About 2,300 years ago, the world scene was changed when Sun Tzu and other Chinese generals created new Rules of Engagement strategy for the military. For Sun Tzu, the issue was winning a battle by not fighting, in the military sense, by choosing not to use weapons and other means to annihilate one’s enemy, unless there was no other way around it. This was, and is, a noble goal.
Sun Tzu didn’t mean for his Art of War to be a series of specific tasks, although military tasks are mentioned. They were not a string of rules, like beads on a necklace intended that his Art of War be seen on the same plane as being not just doing. As one practiced these arts, they were to become second nature. Their purpose was to be internalized in hearts and brains so they would be the principles chosen automatically when conflict arose.
Today, all of us face a multiplied amount of conflict and chaos in our lives, and simply by living in our contemporary world. Sun Tzu’s notions of military strategies may be applied to day-to-day occurrences all of us face. They are Eastern practicesso they are non-linear and intuitive in their makeup. In contrast with the Western practice of warfare (embodied in the phrase ‘might makes right’) they are very different, and must be experienced to find their effectiveness.
In this blog I want to focus on one of Sun Tzu’s key principles—one that can help us along the path to resolving conflict and lowering the chaos conflagration in our lives.
One of Sun Tzu’s categories of a good general or warrior is having the appropriate view of any given situation. Writers, politicians, scholars, philosophers, and theologians will all say that that you can’t understand any area of knowledge unless you first understand the context in which it emerged, and the context in which it presently functions. This is a problem, I’ve observed, with many Fundamentalist Christians—they distort Biblical teachings by not understanding the context of the text.
We all have views that are blends of biases, prejudices, truth-telling, accurately witnessing events, ideals, and formative belief systems. So the notion of having an accurate view isn’t as simple as it may first look.
At one point in my life, a catch phrase I heard repeated all the time was trying to get the big picture. When I think of this phrase, I usually see an image of a flying eagle, high above the earth, using its keen and powerful sight to find its prey. An eagle has the capacity to see the Big Picture. So if eagles have this attribute, why is it so hard for humans to obtain it and use it?
A phrase used by James Girmian and Barry Boyce in their 2001 book Rules of Victory: How to Transform Chaos and Conflict-Strategies from The Art of War, Sun Tzu say that another phrase that companions with the Big Picture is Getting the Whole View. They refer to the necessity, in solving any conflict, of getting the Whole View, that is the ability of being able to step back and see how all the incremental parts of any chaotic conflict are interdependent. Western culture has the view that everything around us is separate from us, and separate from one another. In actual practice, nothing is separate, and everything is interdependent, giving and taking continually, from each of the parts to add to the whole.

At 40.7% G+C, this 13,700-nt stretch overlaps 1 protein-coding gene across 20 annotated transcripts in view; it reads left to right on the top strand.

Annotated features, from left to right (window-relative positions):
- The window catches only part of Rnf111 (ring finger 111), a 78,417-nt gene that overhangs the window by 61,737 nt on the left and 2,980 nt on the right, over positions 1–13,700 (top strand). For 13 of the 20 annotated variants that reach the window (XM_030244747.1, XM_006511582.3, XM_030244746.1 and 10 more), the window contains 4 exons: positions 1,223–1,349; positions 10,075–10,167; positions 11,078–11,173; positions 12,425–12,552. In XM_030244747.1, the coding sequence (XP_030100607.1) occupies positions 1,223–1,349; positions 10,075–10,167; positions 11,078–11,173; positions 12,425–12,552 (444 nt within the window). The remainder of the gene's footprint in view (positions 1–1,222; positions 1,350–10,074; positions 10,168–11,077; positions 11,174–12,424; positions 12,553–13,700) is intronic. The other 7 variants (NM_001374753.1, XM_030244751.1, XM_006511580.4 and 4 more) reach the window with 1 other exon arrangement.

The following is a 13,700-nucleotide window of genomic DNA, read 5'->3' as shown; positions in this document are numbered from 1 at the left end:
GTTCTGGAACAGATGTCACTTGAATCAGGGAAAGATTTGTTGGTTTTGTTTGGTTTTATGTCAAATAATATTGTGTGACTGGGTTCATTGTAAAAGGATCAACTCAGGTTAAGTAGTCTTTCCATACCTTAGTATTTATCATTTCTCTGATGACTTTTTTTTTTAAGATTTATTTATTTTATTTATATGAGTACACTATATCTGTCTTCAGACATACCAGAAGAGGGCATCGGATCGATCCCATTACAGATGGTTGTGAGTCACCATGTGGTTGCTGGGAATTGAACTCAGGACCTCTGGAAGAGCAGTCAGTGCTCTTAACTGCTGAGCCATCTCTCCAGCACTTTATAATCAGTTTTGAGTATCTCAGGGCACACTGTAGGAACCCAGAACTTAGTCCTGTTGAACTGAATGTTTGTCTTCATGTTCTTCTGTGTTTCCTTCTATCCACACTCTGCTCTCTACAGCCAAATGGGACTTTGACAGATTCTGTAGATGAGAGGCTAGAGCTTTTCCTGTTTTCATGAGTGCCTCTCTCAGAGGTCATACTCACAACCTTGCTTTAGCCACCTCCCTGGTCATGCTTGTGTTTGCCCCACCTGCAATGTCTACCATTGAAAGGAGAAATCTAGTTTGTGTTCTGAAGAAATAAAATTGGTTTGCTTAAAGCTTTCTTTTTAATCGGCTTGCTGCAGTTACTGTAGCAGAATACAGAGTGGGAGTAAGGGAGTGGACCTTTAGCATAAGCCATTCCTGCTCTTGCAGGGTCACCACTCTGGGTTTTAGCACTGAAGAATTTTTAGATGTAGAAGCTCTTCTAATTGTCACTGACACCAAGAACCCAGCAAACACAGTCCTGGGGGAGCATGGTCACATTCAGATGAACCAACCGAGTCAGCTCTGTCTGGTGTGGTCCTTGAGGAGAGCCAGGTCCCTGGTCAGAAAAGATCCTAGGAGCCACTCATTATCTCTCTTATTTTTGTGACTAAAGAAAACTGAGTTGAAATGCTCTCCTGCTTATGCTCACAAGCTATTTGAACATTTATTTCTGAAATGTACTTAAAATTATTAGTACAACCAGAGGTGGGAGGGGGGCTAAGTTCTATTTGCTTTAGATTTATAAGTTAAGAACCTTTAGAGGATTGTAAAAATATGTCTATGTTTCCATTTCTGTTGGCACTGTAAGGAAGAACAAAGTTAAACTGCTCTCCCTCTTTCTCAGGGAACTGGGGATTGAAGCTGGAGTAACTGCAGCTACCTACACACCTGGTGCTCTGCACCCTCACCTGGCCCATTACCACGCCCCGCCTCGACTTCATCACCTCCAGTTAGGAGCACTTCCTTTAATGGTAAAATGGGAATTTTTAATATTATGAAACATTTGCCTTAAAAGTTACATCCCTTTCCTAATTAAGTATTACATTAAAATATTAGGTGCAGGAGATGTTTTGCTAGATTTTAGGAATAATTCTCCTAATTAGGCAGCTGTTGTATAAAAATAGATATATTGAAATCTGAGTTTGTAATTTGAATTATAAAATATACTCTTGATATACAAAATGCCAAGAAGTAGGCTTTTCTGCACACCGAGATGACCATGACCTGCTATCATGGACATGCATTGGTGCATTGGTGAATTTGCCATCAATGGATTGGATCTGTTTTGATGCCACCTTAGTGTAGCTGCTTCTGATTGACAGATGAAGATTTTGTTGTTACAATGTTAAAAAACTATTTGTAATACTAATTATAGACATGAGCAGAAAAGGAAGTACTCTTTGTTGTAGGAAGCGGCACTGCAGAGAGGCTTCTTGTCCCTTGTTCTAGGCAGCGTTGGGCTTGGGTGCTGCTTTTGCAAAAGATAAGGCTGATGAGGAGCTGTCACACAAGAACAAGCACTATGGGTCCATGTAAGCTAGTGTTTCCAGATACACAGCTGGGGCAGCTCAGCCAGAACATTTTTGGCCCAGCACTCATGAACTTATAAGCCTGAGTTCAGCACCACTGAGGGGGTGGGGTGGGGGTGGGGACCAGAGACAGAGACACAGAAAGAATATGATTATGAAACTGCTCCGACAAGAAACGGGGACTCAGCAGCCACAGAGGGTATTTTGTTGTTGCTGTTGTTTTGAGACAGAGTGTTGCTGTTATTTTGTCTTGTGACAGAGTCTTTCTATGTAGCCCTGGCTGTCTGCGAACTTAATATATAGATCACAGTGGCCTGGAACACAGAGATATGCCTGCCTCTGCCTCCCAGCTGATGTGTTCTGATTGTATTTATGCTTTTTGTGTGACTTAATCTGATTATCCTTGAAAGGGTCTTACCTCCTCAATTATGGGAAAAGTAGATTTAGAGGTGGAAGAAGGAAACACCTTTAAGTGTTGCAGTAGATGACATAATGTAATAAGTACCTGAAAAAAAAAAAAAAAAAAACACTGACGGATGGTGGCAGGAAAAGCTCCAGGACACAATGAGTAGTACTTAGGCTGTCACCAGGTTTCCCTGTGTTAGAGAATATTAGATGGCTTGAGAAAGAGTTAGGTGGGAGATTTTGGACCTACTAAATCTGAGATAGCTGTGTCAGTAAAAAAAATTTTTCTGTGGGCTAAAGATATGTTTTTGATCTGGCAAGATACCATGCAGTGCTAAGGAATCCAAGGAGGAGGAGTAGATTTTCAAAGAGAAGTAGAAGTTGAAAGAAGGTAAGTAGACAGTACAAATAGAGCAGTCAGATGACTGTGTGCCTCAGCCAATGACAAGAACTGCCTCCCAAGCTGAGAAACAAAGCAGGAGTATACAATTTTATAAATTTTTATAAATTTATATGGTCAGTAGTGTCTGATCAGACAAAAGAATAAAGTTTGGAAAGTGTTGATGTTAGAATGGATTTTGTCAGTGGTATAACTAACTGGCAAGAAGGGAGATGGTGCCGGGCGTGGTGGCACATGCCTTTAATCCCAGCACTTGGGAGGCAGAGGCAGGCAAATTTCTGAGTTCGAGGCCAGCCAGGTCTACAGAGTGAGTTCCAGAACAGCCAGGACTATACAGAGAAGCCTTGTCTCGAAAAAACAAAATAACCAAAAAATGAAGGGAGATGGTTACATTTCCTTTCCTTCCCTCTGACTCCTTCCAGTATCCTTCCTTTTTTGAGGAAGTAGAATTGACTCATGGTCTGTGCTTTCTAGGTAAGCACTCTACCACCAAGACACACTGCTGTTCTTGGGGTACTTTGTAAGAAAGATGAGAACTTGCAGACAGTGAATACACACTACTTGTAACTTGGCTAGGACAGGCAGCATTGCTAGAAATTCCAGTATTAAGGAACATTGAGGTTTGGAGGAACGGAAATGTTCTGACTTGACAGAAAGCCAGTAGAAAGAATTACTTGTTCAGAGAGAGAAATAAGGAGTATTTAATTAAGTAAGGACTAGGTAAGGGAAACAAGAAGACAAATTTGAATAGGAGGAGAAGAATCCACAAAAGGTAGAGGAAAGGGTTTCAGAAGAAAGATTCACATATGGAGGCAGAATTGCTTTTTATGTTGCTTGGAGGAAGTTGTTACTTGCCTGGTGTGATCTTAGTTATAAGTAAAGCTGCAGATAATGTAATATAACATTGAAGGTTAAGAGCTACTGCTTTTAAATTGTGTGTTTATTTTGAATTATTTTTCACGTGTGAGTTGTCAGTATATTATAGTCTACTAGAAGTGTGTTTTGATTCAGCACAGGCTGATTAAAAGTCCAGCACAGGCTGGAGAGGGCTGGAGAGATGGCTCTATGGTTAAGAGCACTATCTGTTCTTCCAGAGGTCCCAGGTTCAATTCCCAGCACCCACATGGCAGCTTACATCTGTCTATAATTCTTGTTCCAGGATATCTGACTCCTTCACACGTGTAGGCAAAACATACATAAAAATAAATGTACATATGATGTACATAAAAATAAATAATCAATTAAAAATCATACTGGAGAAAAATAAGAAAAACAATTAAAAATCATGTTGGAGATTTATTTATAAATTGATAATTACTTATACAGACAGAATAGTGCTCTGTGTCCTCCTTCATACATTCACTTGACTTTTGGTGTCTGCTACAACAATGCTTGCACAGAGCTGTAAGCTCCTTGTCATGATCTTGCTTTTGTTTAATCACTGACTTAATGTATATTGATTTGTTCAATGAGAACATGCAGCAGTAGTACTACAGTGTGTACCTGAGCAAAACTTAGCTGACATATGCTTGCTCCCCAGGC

So Sun Tzu advocated for this perspective in minimizing conflict, and perhaps ending it altogether in its given context. One definition of how our lives function in the world, as taught in General Semantics, is this: life is an organism as a whole, functioning within a system, in a specific context or environment. Go to www.generalsemantics.org for more information on this definition. This definition is almost equivocally the same as the concept of interdependency.
So, let’s say your adolescent is giving you major stress (and you are to her probably if you’re honest with yourself) and frustration due to her search for individuality and identity. What do you do? Try detaching a little and get a Bigger Picture of what’s going on in your daughter’s life and this may help you to reach your goal at getting at the heart of the conflict. What elements of adolescence are you dealing with in this conflict? What stressors is she dealing with in life right now? What methods are you using to resolve this conflict between her and you? Think back in time about your own adolescence—what stresses did you have? What conflicts did you have with your parents and other authority figures? Did you ever get in trouble for exerting your autonomy? How did you feel around the opposite sex?
In this way, you are attempting to get a bigger picture rather than just viewing this conflict with your teenager as oppositional, adversarial, or anti-authoritarian. When you have done this kind of personal, self-reflective work, it will most likely keep you from falling into the fatal trap of what may be called tunnel vision, or an emotional commitment to ignorance.
Practicing seeing the Big Picture and Getting a Whole View will help you in your ordinary way of living.
Some other books may be helpful in learning how to develop the Big Picture View of Sun Tzu:
1. Cleary, Thomas (translator and commentary). (1996).The Lost Art of War. New York: HarperCollins Publishers.
2. The Demma Translation Group. (2001).The Art of War: The Demma Translation. Boston: Shambhala Publications, Inc.
3. Revell, Donald. (2007).The Art of Attention: A Poet’s Eye. Saint Paul: Graywolf Press.
4. James Trapp (translator). (2012).The Art of War by Sun Tzu. New York: Chartwell Books, Inc.
© Christopher Bear-Beam October 28, 2013